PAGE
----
Those who are familiar with Cold War Kids could be forgiven for perceiving French Style Furs as a mere side project or experimental directional deviation from a trio who are about as distinctive as it gets.
And as the LP opens and flows, carried by the unmistakable vocal of Nathan Willett, it is indeed easy to see just why this is a trap which is easy to fall into. But venturing forth with preconceptions is as natural as the tide given the fact that Willett is a unique and established writer and vocalist. And in a somewhat roundabout way, these preconceptions serve to highlight quite a startling diversity when it comes to Is Exotic Bait, as perhaps your senses were taking you down a different road altogether.
So what’s different? Well, perhaps French Style Furs is experimental – but a side project it is not!
The exploration of uncharted territory is the order of the day when it comes to this perfectly sized ten track LP. The album’s direction is inspired by the poetry of Thomas Merton – a mystic who wrote about social justice, pacifism and Eastern religion. The result is a lyrical range born from the purest of human creativity and which lends itself to both the most subtle of deliveries as well as the most powerful, percussion based sounds. The upshot is an album which is both colourful and diverse – a joy to behold.
An impressive array of guest musicians and vocalists elevate that diversity through thick layers of harmonic perfection which are infused with a huge hint of mystic charm.
All The Way Down is the perfect illustration. Packed full of light, the track is a high energy explosion. Willett knows exactly how to use his lyrical tone, and here he is not afraid to explore a range of tempos. The vocal is masculine, as are the harmonies. When the keyboard takes hold it verges upon the anthemic. Three quarters of the way through we get the drop in tone – this facilitates those rich, soulful and welcoming bass lines before the track takes off once again – now refueled by an invigoration of the aforementioned colourful energy.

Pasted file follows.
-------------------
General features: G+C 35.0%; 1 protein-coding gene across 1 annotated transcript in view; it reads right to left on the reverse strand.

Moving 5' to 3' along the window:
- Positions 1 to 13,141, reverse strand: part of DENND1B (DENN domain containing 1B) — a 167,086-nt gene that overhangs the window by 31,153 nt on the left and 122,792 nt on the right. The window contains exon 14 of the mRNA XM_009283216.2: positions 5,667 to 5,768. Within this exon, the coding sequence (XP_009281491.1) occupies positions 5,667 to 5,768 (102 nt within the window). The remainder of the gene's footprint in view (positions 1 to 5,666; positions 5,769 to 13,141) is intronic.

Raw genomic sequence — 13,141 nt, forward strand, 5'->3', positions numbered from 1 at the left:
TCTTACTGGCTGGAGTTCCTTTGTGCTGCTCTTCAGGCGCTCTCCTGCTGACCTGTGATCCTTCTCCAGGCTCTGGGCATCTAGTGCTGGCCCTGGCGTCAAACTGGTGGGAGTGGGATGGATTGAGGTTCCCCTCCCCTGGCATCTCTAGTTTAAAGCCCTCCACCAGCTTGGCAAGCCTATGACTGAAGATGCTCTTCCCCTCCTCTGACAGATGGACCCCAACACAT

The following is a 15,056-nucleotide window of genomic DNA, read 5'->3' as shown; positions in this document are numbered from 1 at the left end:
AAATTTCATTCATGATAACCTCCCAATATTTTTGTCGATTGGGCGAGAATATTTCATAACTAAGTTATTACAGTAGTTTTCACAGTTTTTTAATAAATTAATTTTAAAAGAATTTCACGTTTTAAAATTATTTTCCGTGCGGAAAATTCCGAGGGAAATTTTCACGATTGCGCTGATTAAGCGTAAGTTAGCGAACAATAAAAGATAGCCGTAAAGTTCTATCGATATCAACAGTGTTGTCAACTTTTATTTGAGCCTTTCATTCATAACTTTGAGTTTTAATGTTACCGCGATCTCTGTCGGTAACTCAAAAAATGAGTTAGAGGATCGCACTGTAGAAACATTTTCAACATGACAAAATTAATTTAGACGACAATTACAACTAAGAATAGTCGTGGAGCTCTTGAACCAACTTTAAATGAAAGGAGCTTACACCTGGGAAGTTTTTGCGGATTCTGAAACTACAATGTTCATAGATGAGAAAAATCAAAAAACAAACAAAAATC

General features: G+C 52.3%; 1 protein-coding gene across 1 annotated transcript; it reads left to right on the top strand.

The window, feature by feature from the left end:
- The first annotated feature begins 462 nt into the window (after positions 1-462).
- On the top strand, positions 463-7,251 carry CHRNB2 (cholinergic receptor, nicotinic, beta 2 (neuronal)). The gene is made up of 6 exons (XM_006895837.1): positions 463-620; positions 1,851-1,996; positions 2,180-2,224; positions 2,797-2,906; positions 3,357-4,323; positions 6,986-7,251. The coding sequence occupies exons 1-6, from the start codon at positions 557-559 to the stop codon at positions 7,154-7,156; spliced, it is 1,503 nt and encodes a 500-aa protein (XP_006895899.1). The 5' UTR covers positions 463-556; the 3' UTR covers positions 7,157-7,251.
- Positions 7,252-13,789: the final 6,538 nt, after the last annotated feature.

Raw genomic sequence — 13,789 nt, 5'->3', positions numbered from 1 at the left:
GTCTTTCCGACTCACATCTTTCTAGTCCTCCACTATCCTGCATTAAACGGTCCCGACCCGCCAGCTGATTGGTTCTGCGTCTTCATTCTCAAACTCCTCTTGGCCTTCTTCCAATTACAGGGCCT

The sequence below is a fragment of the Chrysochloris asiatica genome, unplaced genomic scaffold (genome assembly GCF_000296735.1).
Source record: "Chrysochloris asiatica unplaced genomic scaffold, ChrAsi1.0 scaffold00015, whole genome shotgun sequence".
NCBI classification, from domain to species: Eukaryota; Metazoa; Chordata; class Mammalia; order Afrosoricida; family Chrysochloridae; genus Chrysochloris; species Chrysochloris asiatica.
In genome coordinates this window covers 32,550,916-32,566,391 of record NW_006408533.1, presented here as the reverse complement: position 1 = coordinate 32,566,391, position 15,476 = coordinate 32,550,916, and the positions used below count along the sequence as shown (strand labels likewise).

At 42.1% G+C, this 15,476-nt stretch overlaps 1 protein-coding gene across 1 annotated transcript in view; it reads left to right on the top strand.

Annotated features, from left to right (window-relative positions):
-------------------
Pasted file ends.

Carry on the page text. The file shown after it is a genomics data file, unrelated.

(World In My) Bloodstream is another fine example of how tempo and tone changes should be explored. In terms of your musical diet this track is a case of ‘everything in moderation’. Heavy percussion forming the foundation over which flows the effortless vocal and seamless guitar tones. This song is gloriously catchy – my advice?….. Play it loud!
Solitary Life is one of those ‘perfect for any occasion’ tracks – you just want to play it on repeat. Funk-like bass intertwined with jazz-like brass – a winning combination if ever there was one. And here we have a track which is the perfect platform for just such a combination. Indeed, the track sums up the album in a nutshell.
Is Exotic Bait is every bit the inward looking excursion you may have expected. But rather than you exploring it – it will explore you… If you know what I mean?
The surprise here comes in the form of an entirely new direction. One which you simply do not expect given those all too natural aforementioned preconceptions. An album packed with a colourful warmth yet with a mean, attention seeking streak. Wonderfully heavy, yet quite brilliantly subtle, if Is Exotic Bait is an excursion, it is set to one hell of a soundtrack.
Sideline project indeed!?